What issues will I be asked to vote on?

On Thursday next, as well as voting for the next president, you will be asked to decide on two proposed amendments to Bunreacht na hÉireann/Constitution of Ireland.

One is about cutting judges’ pay under certain conditions and the other concerns the powers of the Dáil and Seanad to carry out inquiries into matters of general public importance.

So what’s the problem with TDs and Senators conducting such an investigation?

The difficulty some people have with it is that the Houses of the Oireachtas would be given the power to make findings of fact about any person’s conduct.

Who would protect the rights of the citizen in such a situation?

The Dáil and/or the Seanad would be entitled to decide what was the correct balance between the public interest and the rights of an individual involved in an inquiry.

The principles of fair procedures set out by the Constitution and the courts would have to be taken into account.

But surely TDs and Senators already have these powers of inquiry?

They may investigate the conduct of their own colleagues at Leinster House – as they did with Senator Ivor Callely – and impose sanctions under certain circumstances. They also have a role in inquiring into the behaviour of the president and the judiciary. They may also conduct inquiries related to their functions as legislators but at present cannot make findings of fact which impugn the good name of anybody else.

Who set down this restriction?

The Supreme Court, in what is usually called the Abbeylara judgment. An Oireachtas sub-committee had begun an inquiry into the stand-off at Abbeylara where John Carthy (27) was shot dead on April 20th, 2000.

Gardaí were compelled to appear and give evidence and the subcommittee functioned on the basis that it could make findings as to the causes of the fatal shooting and, if necessary, determine whether or not individual gardaí were responsible for Mr Carthy’s death.

The issue went to the Supreme Court which ruled in essence that the Oireachtas had no power to make findings which adversely affected the good name of any person, other than a member of the Dáil or Seanad.

So what are the implications of this amendment, if we vote for it?

Firstly, the Dáil and/or Seanad would be empowered to conduct an inquiry into any matter that either or both of them considers to be of general public importance, eg the banking crisis or the state of the health services, or any other subject they deemed suitable.

Secondly, as part of such an inquiry, they would be able to investigate the conduct of any person and reach findings about it, provided they were relevant to the subject under consideration.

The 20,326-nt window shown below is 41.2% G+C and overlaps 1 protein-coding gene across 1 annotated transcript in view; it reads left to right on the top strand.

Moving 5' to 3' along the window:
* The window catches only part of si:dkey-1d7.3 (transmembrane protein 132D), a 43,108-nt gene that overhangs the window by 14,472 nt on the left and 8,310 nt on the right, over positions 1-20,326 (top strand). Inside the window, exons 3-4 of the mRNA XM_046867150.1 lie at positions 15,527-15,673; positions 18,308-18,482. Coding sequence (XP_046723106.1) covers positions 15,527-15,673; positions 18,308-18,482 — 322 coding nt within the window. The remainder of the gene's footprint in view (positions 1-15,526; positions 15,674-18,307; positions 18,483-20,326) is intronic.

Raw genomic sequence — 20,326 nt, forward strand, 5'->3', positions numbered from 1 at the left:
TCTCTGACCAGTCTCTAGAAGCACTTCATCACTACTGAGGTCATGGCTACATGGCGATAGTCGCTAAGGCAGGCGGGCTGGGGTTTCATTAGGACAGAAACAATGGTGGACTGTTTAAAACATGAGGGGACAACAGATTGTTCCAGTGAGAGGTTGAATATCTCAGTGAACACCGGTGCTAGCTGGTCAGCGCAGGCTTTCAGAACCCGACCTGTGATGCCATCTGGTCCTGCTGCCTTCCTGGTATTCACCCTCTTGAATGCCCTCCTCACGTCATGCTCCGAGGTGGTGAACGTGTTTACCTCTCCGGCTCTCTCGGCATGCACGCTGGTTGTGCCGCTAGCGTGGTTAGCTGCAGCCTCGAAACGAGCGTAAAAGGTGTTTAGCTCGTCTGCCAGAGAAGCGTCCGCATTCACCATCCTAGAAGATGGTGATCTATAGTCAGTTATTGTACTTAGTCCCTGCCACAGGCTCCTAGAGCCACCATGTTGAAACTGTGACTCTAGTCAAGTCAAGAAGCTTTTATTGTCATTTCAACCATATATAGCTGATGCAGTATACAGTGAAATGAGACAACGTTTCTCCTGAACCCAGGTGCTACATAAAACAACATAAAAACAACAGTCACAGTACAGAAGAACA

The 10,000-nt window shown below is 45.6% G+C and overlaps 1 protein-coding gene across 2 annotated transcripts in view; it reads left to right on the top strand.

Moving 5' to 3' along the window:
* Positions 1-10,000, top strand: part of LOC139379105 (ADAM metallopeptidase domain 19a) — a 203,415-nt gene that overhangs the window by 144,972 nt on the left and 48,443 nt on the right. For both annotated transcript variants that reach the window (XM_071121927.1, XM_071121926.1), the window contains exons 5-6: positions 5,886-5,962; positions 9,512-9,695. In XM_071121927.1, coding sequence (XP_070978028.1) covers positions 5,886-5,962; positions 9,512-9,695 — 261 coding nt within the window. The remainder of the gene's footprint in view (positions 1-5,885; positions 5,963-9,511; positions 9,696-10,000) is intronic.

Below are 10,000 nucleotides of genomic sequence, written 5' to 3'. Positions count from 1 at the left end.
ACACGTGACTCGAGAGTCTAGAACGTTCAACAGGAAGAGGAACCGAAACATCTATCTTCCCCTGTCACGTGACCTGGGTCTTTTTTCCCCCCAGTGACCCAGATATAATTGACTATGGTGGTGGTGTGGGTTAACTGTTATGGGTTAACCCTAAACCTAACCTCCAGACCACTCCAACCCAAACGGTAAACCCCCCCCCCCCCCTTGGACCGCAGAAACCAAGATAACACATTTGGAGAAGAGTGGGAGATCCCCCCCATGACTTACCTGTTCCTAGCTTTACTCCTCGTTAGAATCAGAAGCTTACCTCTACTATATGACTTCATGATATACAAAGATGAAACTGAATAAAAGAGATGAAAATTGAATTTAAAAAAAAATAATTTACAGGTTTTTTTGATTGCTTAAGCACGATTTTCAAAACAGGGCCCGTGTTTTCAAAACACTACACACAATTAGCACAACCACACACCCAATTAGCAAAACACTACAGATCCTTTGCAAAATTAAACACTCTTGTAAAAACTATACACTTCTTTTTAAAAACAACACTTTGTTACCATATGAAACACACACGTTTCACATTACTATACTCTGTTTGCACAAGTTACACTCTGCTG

Thirdly, the Houses of the Oireachtas would be able to decide the appropriate balance between the rights of those appearing before it and the need, in the public interest, to carry out an effective inquiry.

They would be specifically required to have “due regard to the principles of fair procedures” established by the Constitution and the courts.

So who decides what is a “matter of general public importance”?

The Dáil and/or Seanad would decide the subject of the inquiry.

Would there be any comeback or restriction on that?

In principle, the courts could be asked for a review, but the Referendum Commission points out that, “it would be difficult to challenge successfully any such decision by the Dáil and/or the Seanad, given the wording of the amendment” .

So could an Oireachtas committee decide that a particular individual had behaved corruptly or was responsible for an unlawful killing?

Yes, provided this was relevant to the subject of the inquiry. Unlike the courts, however, the Oireachtas would not have the power of imposing fines or terms of imprisonment, nor could it make an award for damages.

Clearly, however, that person’s reputation would be seriously affected.

Who decides what having “due regard for the principles of fair procedures” means in this context?

Fair procedures include the right to defend yourself against allegations and may extend to the right to be represented by a lawyer.

The Dáil and/or Seanad would decide what was appropriate but the Referendum Commission says: “It is not possible to state definitively what role, if any, the courts would have in reviewing the procedures adopted by the Houses.”

Give me three arguments for and three against

Minister for Public Expenditure and Reform Brendan Howlin said that “an effective system of inquiry which can secure effective and cost-efficient parliamentary scrutiny of issues of significant public importance is essential in facilitating more open, transparent and better Government”.

The Irish Council for Civil Liberties believes, on the other hand, that “these proposals are rushed and ill-considered and do not strike the right balance between the public interest and individual rights”.

Fianna Fáil officially supports the amendment.

Party spokesman on public expenditure and reform Seán Fleming points out: “The Oireachtas has, for the last number of years, outsourced its investigations to tribunals and we all know it has taken decades and hundreds of millions in costs.”

However, his party colleague, spokesman on health Billy Kelleher, is voting No on the basis that the new powers are excessive and the legislation for the amendment “tramples on people’s rights”.

Sinn Féin’s Mary Lou McDonald says her party is calling for a Yes vote, “as we believe there are significant public policy benefits to be got from an effective system of parliamentary inquiry”.

However, Independent TD Catherine Murphy believes the constitutional amendment is “ill-judged” and “open to abuse” and she points out that the committees are all controlled by the Government.

Where can I get further information?

Check out the following website: referendum2011.ie